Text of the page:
However much Japan reiterates its Nonproliferation Treaty pledge to abjure nuclear weapons, and complies with IAEA inspections, China worries about Japan’s nuclear weapons potential. If Japan goes forward with the Rokkasho operation when economic arguments are decidedly against it, China’s concerns will multiply many times over. Everyone is aware that if the plant were put to military use, it would be capable of producing more than a thousand bombs’ worth of plutonium per year. In these circumstances, international inspections cannot provide a “timely” warning of diversion to military use. Japan’s argument, that plutonium drawn from power reactors is not useful for bombs, conflicts with what weapon scientists say.

In any case, if Rokkasho enters commercial operation then China’s reprocessing and fast breeder enthusiasts will likely get the green light from their government for a reprocessing contract with Areva. China’s plan is to store plutonium fuel for a fast breeder prototype, but the project would also give China the option to rapidly increase the size of its nuclear arsenal, a point not lost on some Japanese strategists.

In the wings is South Korea, which has been pressing the United States to allow it to reprocess plutonium in the US-ROK nuclear cooperation agreement. It sees itself as the equal of Japan and will not stand for being left behind. We may well end up with a spiraling commitment to reprocessing and plutonium fuel in Northeast Asia. This would sharply reduce the margin between nuclear energy use and weapons in both Japan and Korea. And it would give respectability to adopting reprocessing in countries around the world with mixed motives.

This is not the first time that French reprocessing threatened proliferation problems. In the 1970s, the U.S. government realized that French sales of reprocessing technology to Pakistan, South Korea and Taiwan had “path to a bomb” written all over them. The American government jumped in forcefully and managed to persuade France to stop all three deals.

The United States insisted at that time that whatever the industrial arguments, international security should come first. President Gerald Ford stated in 1976 that plutonium should not be separated or used as a fuel—by any country—until we are confident “that the world community can effectively overcome the associated risks of proliferation.” Surely we have not reached that point.

It is unsurprising that Japan’s nuclear establishment cannot easily give up the course it has been on for many decades, and thus appeals for “understanding” of Japan’s unique circumstances. But if nonproliferation standards are to work, they have to be common standards, applicable to all. Japan needs to take into account that going ahead with Rokkasho will likely initiate an East Asian competition in plutonium stockpiling that will be difficult to control. The right decision is to put Rokkasho on hold. And France should reconsider the dangers of making separated plutonium more widely available. It should stop selling reprocessing technology and stop encouraging others to reprocess.

Victor Gilinsky is a former US Nuclear Regulatory Commissioner. Henry Sokolski is executive director of The Nonproliferation Policy Education Center and author of Underestimated: Our Not So Peaceful Nuclear Future (2015).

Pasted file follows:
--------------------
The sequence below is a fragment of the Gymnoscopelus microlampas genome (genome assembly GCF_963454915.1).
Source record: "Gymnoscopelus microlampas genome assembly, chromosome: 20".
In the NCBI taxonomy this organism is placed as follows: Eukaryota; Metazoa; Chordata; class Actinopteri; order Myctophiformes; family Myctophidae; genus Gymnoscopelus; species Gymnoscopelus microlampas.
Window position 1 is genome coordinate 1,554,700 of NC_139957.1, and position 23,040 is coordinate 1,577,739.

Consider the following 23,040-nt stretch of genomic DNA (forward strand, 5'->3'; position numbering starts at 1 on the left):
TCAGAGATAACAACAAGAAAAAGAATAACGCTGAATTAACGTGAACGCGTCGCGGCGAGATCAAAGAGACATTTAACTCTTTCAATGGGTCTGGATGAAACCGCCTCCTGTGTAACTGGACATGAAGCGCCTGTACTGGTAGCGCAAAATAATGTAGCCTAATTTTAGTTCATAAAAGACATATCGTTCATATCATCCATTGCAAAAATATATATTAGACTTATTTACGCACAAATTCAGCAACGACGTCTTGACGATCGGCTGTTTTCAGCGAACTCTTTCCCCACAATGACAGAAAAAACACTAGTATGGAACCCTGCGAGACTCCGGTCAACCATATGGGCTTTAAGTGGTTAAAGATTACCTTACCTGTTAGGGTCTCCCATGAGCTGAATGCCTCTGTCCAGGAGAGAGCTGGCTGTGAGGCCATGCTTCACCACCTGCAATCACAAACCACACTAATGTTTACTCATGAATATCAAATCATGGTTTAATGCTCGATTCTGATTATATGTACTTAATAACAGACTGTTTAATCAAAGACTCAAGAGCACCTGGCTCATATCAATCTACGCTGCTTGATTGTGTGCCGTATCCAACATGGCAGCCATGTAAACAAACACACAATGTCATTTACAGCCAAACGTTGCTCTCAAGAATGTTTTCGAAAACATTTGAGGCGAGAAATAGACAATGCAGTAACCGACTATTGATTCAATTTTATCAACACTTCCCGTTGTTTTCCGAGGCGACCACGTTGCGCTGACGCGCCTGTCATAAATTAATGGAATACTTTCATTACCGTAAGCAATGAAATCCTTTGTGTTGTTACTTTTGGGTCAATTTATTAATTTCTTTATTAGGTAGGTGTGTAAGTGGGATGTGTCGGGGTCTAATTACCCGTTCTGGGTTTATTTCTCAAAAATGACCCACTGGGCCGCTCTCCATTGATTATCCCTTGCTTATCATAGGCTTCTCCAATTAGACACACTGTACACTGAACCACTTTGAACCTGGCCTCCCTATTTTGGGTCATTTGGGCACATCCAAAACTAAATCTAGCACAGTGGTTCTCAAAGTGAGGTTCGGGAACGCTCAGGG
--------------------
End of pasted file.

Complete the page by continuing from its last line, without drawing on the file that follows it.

Image: Flickr/IAEA Imagebank

China begins testing self-developed 1000 MW nuclear reactors

The Economic Times | PTI | 27 Oct, 2015

BEIJING: China has begun testing of its indigenously built 1000 mw nuclear reactors as part of the country’s ambitious plan to increase electricity generation and use of non-fossil-fuel energy.

The testing of the pressurized nuclear reactors started at Fangchenggang in Guangxi Zhuang Autonomous Region, the first nuclear power plant built outside China’s east coast.

The project, which began in 2010 in South China has now entered a 168-hour test period under full power to assess its readiness for commercial operation, the China National Radio (CNR) reported.

The project, co-established by China General Nuclear Power Group (CGN) with Guangxi Investment Group Co Ltd, included construction of two pressurized-water reactors using independently developed technology in its first phase.

Each of the reactors will have an installed capacity of 1,080 megawatts of electricity.

China is aggressively marketing its 1000 mw nuclear technology. Pakistan, Argentina and recently Britain opted for new Chinese nuclear reactors.

The plant is scheduled to contain six nuclear reactors, each with the capacity to produce 1,000 megawatts of electricity, CGN said.

Once complete, the plant is estimated to be able to provide 15 billion kilowatt hours of energy to the Beibu Gulf Economic Development Zone in Guangxi.

When compared with a coal-powered plant with a similar capacity, the new nuclear plant will be able to reduce carbon dioxide emissions by 11.86 million tons every year, state-run Global Times reported today.

The nuclear plant in Guangxi is one of 23 key projects designed to help boost the development of China’s interior, which is underdeveloped compared with the eastern cities.

Construction of the plant comes amid China’s efforts to increase the use of non-fossil-fuel energy to comprise 15 per cent of the nation’s primary energy consumption by 2020.

China currently has 23 nuclear power generating units in operation and 27 under construction, stated to be the world’s largest number of reactors under construction.